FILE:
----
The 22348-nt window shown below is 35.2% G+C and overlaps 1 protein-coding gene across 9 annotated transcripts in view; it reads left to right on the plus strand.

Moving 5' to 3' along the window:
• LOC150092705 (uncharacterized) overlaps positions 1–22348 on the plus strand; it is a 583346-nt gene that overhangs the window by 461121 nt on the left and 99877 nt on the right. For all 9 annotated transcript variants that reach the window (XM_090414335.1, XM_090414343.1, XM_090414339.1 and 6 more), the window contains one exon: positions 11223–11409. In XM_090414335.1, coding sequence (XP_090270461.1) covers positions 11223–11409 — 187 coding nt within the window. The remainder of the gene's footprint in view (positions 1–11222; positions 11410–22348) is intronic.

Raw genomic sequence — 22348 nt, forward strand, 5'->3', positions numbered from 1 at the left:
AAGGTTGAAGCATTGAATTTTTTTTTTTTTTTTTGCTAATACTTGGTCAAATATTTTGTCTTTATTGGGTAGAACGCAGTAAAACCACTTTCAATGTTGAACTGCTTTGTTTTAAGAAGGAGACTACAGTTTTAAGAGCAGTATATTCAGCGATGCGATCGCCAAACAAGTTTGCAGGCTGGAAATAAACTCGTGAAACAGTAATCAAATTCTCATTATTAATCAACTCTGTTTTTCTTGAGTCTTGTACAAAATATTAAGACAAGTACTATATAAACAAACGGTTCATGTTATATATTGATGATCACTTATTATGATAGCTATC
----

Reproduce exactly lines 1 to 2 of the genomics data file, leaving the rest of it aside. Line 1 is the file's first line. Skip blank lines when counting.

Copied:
The 22348-nt window shown below is 35.2% G+C and overlaps 1 protein-coding gene across 9 annotated transcripts in view; it reads left to right on the plus strand.

Moving 5' to 3' along the window: